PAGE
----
From a statutory point of view, there is not much difference between a regular business or an e-commerce business. Behind every e-commerce business is generally a legal entity, most commonly a limited liability company. Business can be conducted via other forms as well, including sole proprietorship. It is, however, important to understand that the latter form does not provide for limitation of liability in relation to one’s personal assets and is, therefore, (at least in this aspect) riskier.
For existing companies that will expand their business activity to e-commerce it is advisable to amend the articles of association in order to list G47.910 retail sales via mail order houses or via Internet as an additional business activity.
Legal e-commerce considerations
Requirements under Consumer Protection Act, Trade Act, Electronic Commerce Market Act, and Electronic Communications Act need to be taken into consideration with regard to business premises requirements, mandatory information included on the web-site, language of the website, obligations with regard to commercial messages and many others.
A proper payment system is one of the essential elements of each e-commerce and requires careful consideration. When choosing payment methods practicality, price, tax aspects and safety must be taken into consideration. Fortunately, there are many providers of payment systems that can be easily integrated into an online shop. In general, one may choose between the following payment options:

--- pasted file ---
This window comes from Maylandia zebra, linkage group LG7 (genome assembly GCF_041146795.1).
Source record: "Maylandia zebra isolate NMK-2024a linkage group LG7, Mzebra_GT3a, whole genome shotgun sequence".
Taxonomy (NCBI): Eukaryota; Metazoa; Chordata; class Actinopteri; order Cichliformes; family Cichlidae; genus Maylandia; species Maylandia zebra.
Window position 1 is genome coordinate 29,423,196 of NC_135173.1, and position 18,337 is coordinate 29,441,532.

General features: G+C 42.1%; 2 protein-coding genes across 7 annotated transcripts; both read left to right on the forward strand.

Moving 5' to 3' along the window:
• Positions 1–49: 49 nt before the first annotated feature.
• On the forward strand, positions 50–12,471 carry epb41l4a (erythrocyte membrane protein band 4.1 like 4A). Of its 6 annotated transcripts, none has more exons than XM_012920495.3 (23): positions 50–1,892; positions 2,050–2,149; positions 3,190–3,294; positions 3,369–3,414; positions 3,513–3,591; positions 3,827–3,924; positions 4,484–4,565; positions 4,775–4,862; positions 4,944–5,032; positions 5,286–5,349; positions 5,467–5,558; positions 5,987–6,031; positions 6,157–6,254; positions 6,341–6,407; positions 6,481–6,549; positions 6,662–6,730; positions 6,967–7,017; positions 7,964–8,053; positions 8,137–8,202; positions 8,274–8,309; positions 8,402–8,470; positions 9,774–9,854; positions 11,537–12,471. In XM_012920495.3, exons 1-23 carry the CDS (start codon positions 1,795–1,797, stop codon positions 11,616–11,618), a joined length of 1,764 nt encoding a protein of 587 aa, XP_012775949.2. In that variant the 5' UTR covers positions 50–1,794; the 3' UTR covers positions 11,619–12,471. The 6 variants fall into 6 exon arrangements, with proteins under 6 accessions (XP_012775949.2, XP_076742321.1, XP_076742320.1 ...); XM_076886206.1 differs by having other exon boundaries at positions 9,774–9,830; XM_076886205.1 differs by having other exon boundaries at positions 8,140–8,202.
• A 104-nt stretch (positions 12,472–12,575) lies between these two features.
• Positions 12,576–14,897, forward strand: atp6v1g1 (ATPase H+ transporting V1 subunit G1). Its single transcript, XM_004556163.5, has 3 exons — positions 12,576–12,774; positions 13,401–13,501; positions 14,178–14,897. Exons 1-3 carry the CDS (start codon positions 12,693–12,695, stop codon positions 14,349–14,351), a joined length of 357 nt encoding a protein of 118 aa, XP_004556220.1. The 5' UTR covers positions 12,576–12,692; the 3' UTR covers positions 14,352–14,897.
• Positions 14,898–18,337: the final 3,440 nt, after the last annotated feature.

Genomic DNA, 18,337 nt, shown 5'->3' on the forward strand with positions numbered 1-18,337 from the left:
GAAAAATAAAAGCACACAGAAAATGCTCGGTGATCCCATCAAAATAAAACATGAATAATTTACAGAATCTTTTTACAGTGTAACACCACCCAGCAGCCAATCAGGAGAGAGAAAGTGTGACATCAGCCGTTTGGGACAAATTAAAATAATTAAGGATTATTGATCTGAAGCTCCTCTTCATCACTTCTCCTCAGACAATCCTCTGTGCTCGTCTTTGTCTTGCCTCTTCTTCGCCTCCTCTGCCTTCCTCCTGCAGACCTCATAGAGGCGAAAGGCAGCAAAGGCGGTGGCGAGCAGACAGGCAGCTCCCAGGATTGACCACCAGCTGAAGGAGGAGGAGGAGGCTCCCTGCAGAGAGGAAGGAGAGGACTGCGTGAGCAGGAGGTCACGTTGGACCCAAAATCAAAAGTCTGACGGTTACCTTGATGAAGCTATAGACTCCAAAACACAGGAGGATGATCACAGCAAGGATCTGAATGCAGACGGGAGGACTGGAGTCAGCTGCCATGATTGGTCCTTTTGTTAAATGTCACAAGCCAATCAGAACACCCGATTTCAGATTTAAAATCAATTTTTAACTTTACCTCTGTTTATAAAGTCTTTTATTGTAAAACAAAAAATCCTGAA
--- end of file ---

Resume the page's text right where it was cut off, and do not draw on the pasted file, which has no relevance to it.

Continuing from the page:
- bank payments (through online banking);
- payments with credit/debit cards (through virtual POS terminals);
- mobile smart wallets (i.e. VALÚ);
- payment with cryptocurrencies;
- payment through online payment platforms;
- payment upon delivery.
Fiscal validation of receipts may be required, meaning that businesses will have to provide pre-numbered receipt book (“vezana knjiga računov”) or fiscal cash register (“davčna blagajna”). The decision on the type of fiscal validation depends upon preferences and planned scope of business and a number of issued receipts. Electronic devices and software for fiscal validation may be bought on the market, however in the case of both, fiscal cash register and pre-numbered receipt book, an online application “MINI BLAGAJNA” is available for free and can be downloaded on the following link: https://miniblagajna.fu.gov.si/. In each such case the taxpayer must determine the manner of fiscal validation in its internal acts and inform Financial Administration on data regarding the business premises in which receipts will be issued in advance.